Even if they don't have a mental block, I would imagine they just wouldn't know enough about vegan nutrition to give you any useful advice, unless they had a particular interest in it.

Bit of a cheek, telling you to see a dietician just because you were a pregnant vegan, wasn't it, Heartsease? I suppose it might be a precaution in case you happen to be the type of "vegan" who lives on fruit juice or whatever and nothing else :rolleyes: but that would be easy to ascertain.

BTW perhaps the fish advice is on the way out, although I'm not sure I like this alternative much better: http://news.bbc.co.uk/1/hi/sci/tech/7097094.stm

Marrers
Nov 21st, 2007, 03:53 PM
I don't understand why would any of us think we might need a nutritionist!
Surely we all have a better understanding of nutrition than most 'omnis'?
I am no more interested in nutrition as a vegan than I was as a veggie or meat eater so it is not true to assume all vegans are experts! I'd much rather have someone look at my diet and suggest changes than read up and become an expert myself but then I prefer the human 'manual' to reading about stuff for everything, even setting up the tv!

I wonder where Cattmogg found her dietician and how she got on with the advice. Please let us know Cattmogg!

AnneCE
Nov 21st, 2007, 04:08 PM
I see a dietitian on the NHS because of physical health problems - mostly the result of eating a non-vegan diet for 40 years (mostly as a omnivore). I was a bit wary at first because I expected some ignorance of veganism but the person I saw was very open and knew a fair bit. She saw me for the first appointment but now I see her colleague who is also very ok about vegan diet. I suspect the first dietician is at least a vegetarian, if not a vegan, who has educated her colleagues.

To be honest, I am not entirely sure I need to see one because I had already made most of the decisions I needed to re: diet but I do find it helpful to have someone look over what I actually eat and make suggestions about how to improve it/maintain it. It also gives me focus.

My GP was also fine about me being vegan, as long as I wasn't just eating junk which happened to be vegan. I've had some bad experiences in the past with GPs, psychiatrists, NHS in general etc. (nothing to do with being vegan) so it is refreshing to get these positive attitudes from people now.

If anyone had been negative, I would have done my best to inform them and if they were not open to doing a bit of learning, I would have not gone back.

Helen_Edwards
Nov 21st, 2007, 04:33 PM
A lot of the other people on my course, despite my many attempts to answer all the typical 'whats-a-vegan' questions from them (what do you eat? Where do you get your iron from? What do you do about calcium?), still panic about all of these things when they hear someone is vegan – especially young kids, despite the fact that most omni kids don’t get enough iron anyway… :rolleyes: I’ve heard comments like “you shouldn’t bring a child up vegan” :mad:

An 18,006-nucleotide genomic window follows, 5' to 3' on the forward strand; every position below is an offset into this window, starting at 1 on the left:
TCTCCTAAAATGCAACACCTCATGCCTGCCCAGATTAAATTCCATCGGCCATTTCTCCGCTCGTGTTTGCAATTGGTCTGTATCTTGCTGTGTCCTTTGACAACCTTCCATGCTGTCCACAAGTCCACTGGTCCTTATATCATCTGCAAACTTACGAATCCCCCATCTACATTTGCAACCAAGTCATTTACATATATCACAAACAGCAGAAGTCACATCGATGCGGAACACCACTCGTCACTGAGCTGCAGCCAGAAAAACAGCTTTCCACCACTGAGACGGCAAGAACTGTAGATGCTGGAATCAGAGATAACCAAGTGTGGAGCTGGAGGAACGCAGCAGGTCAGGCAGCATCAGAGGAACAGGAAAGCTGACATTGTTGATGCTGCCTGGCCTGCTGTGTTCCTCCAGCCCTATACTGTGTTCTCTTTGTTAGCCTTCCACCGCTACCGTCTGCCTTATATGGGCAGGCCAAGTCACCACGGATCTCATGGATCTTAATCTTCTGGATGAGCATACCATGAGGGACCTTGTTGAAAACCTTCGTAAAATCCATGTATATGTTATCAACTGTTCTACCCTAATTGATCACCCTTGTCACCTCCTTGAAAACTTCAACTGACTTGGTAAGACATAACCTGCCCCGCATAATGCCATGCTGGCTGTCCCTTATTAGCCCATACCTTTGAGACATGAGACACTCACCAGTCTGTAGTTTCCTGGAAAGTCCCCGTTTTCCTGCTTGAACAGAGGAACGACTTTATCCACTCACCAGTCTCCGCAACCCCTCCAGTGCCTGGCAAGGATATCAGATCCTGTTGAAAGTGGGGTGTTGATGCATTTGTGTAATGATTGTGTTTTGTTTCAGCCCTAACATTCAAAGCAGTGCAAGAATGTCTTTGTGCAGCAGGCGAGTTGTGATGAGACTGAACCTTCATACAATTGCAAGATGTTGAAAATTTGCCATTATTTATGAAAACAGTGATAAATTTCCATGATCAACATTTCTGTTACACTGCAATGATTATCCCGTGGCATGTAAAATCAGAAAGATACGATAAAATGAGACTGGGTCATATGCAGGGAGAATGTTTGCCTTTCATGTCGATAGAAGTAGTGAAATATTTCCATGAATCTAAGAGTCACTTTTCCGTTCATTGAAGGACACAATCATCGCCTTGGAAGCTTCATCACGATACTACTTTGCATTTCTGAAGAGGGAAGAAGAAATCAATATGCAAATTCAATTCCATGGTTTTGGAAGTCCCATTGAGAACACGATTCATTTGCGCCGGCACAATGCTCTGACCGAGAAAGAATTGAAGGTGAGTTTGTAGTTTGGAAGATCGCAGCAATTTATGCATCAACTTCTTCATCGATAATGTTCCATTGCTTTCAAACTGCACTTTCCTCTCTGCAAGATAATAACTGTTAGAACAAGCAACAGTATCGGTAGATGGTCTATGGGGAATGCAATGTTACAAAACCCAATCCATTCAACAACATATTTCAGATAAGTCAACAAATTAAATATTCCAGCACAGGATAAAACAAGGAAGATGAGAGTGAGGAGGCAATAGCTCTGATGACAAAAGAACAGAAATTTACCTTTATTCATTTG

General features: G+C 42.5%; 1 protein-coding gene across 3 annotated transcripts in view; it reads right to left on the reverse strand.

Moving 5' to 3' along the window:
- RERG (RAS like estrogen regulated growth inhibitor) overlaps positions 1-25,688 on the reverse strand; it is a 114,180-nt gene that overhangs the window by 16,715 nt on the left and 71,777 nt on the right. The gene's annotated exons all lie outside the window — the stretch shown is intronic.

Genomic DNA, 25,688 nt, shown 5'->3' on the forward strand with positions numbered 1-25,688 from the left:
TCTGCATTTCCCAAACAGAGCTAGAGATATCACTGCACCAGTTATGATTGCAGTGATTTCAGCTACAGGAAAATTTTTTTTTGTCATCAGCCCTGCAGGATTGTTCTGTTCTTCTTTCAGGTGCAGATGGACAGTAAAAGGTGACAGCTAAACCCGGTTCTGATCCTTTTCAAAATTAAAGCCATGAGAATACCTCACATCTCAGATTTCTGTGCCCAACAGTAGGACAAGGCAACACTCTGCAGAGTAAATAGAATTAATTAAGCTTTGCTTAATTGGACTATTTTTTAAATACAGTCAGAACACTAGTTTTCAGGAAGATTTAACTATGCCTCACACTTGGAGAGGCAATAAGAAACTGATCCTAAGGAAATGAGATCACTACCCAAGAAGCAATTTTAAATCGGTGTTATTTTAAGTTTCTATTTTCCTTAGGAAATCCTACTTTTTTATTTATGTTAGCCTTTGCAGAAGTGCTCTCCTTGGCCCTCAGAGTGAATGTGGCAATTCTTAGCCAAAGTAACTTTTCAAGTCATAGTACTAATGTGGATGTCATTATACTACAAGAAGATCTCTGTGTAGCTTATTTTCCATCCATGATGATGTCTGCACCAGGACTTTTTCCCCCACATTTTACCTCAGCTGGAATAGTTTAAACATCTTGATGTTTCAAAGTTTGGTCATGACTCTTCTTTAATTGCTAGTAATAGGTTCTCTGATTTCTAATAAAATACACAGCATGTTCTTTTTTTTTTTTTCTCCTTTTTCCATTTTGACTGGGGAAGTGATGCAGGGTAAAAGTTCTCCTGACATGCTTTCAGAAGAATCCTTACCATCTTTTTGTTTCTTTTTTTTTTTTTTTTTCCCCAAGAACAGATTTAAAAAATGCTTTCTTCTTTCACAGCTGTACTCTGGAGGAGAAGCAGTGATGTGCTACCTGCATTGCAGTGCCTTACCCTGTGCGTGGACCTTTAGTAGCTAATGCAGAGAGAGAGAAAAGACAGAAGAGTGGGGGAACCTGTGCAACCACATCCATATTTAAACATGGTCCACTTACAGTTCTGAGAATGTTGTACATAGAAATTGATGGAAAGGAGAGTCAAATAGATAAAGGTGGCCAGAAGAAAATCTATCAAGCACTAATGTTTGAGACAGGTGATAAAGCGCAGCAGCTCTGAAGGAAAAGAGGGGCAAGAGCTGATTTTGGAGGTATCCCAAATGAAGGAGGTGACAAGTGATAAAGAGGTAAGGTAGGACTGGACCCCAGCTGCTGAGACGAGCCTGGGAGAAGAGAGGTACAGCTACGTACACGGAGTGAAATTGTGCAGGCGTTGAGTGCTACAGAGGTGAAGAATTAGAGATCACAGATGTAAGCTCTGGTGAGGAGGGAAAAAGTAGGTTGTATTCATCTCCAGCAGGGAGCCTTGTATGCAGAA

Having said that, most dietitians are really interested in food, and would be interested to find out more. I think Heartsease & AnneCE have the right idea – educate them as you go!!

Harpy, I’ll be sure to let you know when I graduate! (On my website at the moment I already offer a nutritional assessment service. The standard databases used by most dietitians (or dieticians if you prefer!) & nutritionists who do this, just don’t have that many vegan foods in, so I have included extra data in mine to improve the results for vegans.)

The GM animal feed doesn’t sound so good – I thought for things like the omega-3 eggs, they fed the chickens linseeds. Hmm, sounds like we could cut out the middle man (or chicken!). :D

harpy
Nov 21st, 2007, 04:37 PM
I think algae is meant to have something that linseeds don't - DHA, EPA, I'm afraid I've forgotten - so the body has to do less work in converting it? Splicing an algae gene into rapeseed seems much preferable to splicing in a fish gene but I'm still chary about unforeseen effects of genetic modification.

I don't know why they don't just grow more algae, as used in V-Pure. Less money to be made perhaps, as it would cut out both human and chicken.

Helen_Edwards
Nov 21st, 2007, 05:23 PM
True, linseeds only have the shorter chain omega 3 fatty acids.

I'm not keen to conduct a genetic experiment with my food either. I think you’re right though, the obvious answers are obliterated by big industries drive to make money.

Cattmogg
Jun 12th, 2008, 08:26 PM
I am no more interested in nutrition as a vegan than I was as a veggie or meat eater so it is not true to assume all vegans are experts! I'd much rather have someone look at my diet and suggest changes than read up and become an expert myself but then I prefer the human 'manual' to reading about stuff for everything, even setting up the tv!

I wonder where Cattmogg found her dietician and how she got on with the advice. Please let us know Cattmogg!


Ok here's the truth. She prescribed me a lot of vitamins and protein shakes etc, which i priced up and then balked at the price of it all. Plus she gave me guidelines arether than meal plans, etc and i think it wasnt clear enough for me. I need to be treated like a complete ignoramous and given daily menus and measurements for all the ingredients etc. The free style thing was too loose for me. Im sure it might work for someone with more money and time than me. She made a lot of sense at the time.

Marrers
Jun 13th, 2008, 01:04 AM
Thanks for the update.

Funnily enough a friend of mine has recently seen a nutritionist and feels like the advice was helpful although the one supplement type thing suggested is quite expensive. Too soon to say if it is helping at all yet.

I'm thinking of going as well. She asks for a record of what you eat over a few days as well as filling out a health questionnaire. Since I have to do a 10 day food diary for the EPIC study anyway I'm going to use that.

treaclemine
Jun 13th, 2008, 01:13 PM
Greetings,

If you need the kind of advice which can be given over the phone, you can contact vegan dietician Sandra Hood via The Vegan Society.

http://www.vegansociety.com/